Defined-benefit pensions are an economically significant source of retirement income in the United States. About 37 million private sector workers rely on one of the 25,000 defined-benefit plans sponsored by the Pension Benefit Guaranty Corporation (PBGC) for retirement income. These employees receive a defined sum of money, i.e., “defined benefit”, on retirement. A key feature of defined-benefit plans, which differentiates them from defined-contribution plans, is that the responsibility for funding future benefits falls primarily on the company sponsoring the plan (“sponsor”). More often than not, these plans are underfunded, i.e., plan liabilities exceed plan assets. Sponsors also remain heavily invested in equity markets to “earn their way” out of underfunding using the higher expected returns on equities. However, equity investments come at the cost of volatility in plan funding, with consequent volatility in the cash contributions that sponsors are required to make into plans. Research shows that the large and unpredictable contributions needed for defined-benefit plans act as a constraint on sponsors’ investment activities.
An increasingly vocal conversation on de-risking can be heard in the corporate defined-benefit pension arena around the world. Sponsors are employing a range of strategies to de-risk – shifting pension asset portfolios away from equity and towards fixed-income investments to better match pension assets with bond-like pension liabilities (also known as “liability-driven investing”); or selling their pension obligations to insurance companies in pension risk transfer transactions. Discussions in the media and by pensions commentators point to certain regulatory triggers for the increasing de-risking activity observed in recent times. In a recent paper, we argue that the Tax Cuts and Jobs Act of 2017 (the “TCJA”), one of the most dramatic changes to the US tax landscape in decades, has served as a driver of pension de-risking.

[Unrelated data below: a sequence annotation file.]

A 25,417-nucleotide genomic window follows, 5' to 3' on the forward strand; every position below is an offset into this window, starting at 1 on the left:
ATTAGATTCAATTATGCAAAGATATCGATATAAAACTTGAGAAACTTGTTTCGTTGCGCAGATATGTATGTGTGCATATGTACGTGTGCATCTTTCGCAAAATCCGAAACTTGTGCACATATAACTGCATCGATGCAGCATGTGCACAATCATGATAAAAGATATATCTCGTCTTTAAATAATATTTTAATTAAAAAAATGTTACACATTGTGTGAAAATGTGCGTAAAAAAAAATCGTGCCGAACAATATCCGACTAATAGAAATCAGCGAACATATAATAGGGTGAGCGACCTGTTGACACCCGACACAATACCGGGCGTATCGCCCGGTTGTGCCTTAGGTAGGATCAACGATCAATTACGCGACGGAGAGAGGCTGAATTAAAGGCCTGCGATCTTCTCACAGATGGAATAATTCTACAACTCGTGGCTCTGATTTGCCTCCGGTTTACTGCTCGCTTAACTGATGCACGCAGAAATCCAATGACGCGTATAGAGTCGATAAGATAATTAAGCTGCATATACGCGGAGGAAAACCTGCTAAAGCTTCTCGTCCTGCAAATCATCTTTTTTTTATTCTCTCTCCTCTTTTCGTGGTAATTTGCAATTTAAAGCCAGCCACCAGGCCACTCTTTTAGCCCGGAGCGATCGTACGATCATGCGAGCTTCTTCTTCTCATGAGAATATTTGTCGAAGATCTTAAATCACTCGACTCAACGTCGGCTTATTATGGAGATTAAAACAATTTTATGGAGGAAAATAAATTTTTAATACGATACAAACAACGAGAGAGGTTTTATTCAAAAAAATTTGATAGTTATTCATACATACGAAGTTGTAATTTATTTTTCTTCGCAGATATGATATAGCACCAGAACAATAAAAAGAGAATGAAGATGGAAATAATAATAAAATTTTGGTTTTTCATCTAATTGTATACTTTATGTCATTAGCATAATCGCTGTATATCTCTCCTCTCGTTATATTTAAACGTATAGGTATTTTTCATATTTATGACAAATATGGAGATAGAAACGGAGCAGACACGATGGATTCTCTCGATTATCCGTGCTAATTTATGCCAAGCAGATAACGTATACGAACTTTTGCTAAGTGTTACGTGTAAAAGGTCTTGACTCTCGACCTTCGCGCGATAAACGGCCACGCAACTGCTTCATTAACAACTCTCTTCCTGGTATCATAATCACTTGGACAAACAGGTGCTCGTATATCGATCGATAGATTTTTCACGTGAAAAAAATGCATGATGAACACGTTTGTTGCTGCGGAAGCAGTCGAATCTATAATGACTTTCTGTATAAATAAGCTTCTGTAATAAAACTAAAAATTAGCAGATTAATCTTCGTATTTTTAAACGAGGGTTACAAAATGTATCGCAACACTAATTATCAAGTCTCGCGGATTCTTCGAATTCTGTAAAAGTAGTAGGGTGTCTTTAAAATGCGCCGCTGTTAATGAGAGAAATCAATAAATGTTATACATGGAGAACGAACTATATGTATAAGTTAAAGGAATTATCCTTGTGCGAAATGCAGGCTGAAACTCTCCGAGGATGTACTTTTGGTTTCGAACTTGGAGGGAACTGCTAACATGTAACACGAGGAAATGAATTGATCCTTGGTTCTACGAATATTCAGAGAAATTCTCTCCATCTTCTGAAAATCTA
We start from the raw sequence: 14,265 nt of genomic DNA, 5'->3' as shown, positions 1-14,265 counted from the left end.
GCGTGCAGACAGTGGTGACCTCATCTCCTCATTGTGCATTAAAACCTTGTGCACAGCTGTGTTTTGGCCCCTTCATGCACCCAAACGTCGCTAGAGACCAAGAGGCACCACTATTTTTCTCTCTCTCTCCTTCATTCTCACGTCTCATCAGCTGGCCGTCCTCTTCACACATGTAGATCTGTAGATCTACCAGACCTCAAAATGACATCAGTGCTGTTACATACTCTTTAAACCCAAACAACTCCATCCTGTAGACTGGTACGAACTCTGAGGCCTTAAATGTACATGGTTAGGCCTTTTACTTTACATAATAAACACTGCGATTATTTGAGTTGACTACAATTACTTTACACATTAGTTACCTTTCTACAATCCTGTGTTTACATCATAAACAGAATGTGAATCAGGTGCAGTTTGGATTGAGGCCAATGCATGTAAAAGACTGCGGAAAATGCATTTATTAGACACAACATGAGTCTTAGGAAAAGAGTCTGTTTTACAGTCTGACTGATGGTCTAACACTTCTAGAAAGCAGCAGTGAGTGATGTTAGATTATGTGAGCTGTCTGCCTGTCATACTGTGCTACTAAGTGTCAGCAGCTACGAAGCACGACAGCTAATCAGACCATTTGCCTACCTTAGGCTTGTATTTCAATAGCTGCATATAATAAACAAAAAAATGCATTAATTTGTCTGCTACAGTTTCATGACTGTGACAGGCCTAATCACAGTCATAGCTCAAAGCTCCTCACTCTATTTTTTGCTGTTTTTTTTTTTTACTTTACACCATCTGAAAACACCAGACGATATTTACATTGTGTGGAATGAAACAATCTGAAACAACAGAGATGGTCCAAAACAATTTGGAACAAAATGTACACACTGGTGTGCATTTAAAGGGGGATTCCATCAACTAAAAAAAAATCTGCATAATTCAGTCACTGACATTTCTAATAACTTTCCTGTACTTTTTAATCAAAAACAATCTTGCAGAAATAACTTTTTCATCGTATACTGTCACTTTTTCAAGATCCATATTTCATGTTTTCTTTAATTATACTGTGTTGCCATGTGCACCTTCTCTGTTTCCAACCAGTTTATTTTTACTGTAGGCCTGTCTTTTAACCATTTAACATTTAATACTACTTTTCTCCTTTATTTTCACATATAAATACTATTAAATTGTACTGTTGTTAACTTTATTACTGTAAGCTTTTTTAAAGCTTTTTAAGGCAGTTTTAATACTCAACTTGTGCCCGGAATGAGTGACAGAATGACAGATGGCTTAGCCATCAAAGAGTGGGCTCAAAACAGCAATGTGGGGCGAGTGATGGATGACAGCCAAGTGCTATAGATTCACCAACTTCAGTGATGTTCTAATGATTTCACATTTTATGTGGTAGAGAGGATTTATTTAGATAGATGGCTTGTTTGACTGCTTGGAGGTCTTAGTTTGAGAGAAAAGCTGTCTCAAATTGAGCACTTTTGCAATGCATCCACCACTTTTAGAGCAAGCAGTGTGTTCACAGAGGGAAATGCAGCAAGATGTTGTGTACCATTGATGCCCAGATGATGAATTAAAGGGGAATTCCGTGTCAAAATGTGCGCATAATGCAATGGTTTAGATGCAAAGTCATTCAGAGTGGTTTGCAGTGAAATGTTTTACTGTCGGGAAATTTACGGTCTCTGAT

Tax incentives are known to be an important driver of pension policy, as contributions to defined-benefit plans can be deducted from the sponsor’s taxable income within certain limits, and all earnings within the pension fund are tax-exempt. The TCJA decreased the tax burden on US corporations by eliminating the four-step graduated tax rate structure (with a highest rate of 35%), replacing it with a flat rate of 21%; this reduction incentivises firms to accelerate any tax deductions so as to maximise deductions obtained at the higher (“old”) rate. One such deduction is the cash contribution towards defined benefit plans. Consistently, both news media and academic research (Gaertner et al., 2020) document that US sponsors make sizeable discretionary contributions to their defined benefit plans, motivated primarily by the tax law change. Figure 1 shows that there is a significant increase in voluntary contributions after the passage of TCJA, while mandatory contributions (determined by formulae set by federal pension regulation) remain fairly constant. We estimate TCJA-triggered contributions to be between $13.7 – $37.9 billion.
Figure 1. Voluntary and mandatory contributions
Figure 1 demonstrates the trend in average voluntary contributions and mandatory contributions (scaled by beginning assets) by year for our full sample. We can see that there is a surge in voluntary contributions after the passage of TCJA, while mandatory contributions remain fairly constant. Mandatory contributions are intended to maintain minimum funding level and are determined by formulae set through federal pension regulation that is updated periodically.